Mark Scott’s attorney argues lying to banks isn’t bank fraud
Mark Scott’s attorney has put forward the extraordinary argument that lying to banks isn’t bank fraud.
The claim was made in an October 23rd letter to the court, regarding the DOJ’s request to charge Mark Scott with bank fraud.
Scott was indicted on bank fraud via an S10 superseding indictment earlier this month.
As summed up by Scott’s attorney;
The Superseding Indictment alleged that unspecified false statements made by Scott and others were introduced into the global financial system through various entities including foreign banks that are not financial institutions under the Bank Fraud statute somehow making their way to FDIC insured banks which made transfers of certain funds that were the object of the scheme.
Scott’s attorney thus argues that because Scott allegedly lied to banks and financial institutions that aren’t FDIC insured (essentially non-US), no bank fraud was committed.
The evidence against Mr. Scott involves almost exclusively his dealings with off-shore banks and financial institutions, not institutions insured by the FDIC.
The Fenero Funds Mr. Scott controlled that allegedly received proceeds of a OneCoin wire fraud scheme had relationships with the Bank of Ireland, DMS Bank in the Cayman Islands and other non-U.S. financial institutions.
The Government has repeatedly represented that Mr. Scott made various false statements to these non-U.S. financial institutions directly or through intermediary fund managers such as Apex in order to convince these non-U.S. banks to accept funds from his investors and to make investments and other financial transactions through these accounts.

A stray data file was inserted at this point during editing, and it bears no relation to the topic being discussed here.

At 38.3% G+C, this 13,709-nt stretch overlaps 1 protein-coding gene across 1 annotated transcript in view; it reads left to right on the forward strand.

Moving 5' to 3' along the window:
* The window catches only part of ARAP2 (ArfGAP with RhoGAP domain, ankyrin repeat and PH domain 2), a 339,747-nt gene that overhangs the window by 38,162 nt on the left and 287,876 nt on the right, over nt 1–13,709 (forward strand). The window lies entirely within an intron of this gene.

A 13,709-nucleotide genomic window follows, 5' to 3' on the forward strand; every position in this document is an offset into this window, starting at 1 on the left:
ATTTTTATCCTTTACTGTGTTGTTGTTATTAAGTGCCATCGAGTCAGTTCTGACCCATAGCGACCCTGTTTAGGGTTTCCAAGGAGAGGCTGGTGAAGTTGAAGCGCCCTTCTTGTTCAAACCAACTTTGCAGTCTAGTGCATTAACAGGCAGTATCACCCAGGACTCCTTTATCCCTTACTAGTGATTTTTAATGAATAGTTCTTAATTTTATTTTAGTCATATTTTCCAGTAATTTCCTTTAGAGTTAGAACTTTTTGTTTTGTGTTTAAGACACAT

Such conduct would not be bank fraud.
Scott’s attorney has asked the court to prohibit the DOJ from representing to the jury that Scott’s alleged lies to ‘Apex or non-U.S. banks alone could constitute bank fraud.‘
It is important that the Court not permit the Government to conflate in its jury addresses or witness examinations “lying to banks” around the world with the more limited concept of bank fraud conspiracy.
On the flipside, the DOJ claims it identified transfers tied to Scott at at least three U.S. financial institutions.
As an alternative Scott’s attorney proposes the DOJ make this evidence available for jury instruction (part of the legal rules jurors follow when deciding a case).
A decision on the matter remains pending. Stay tuned…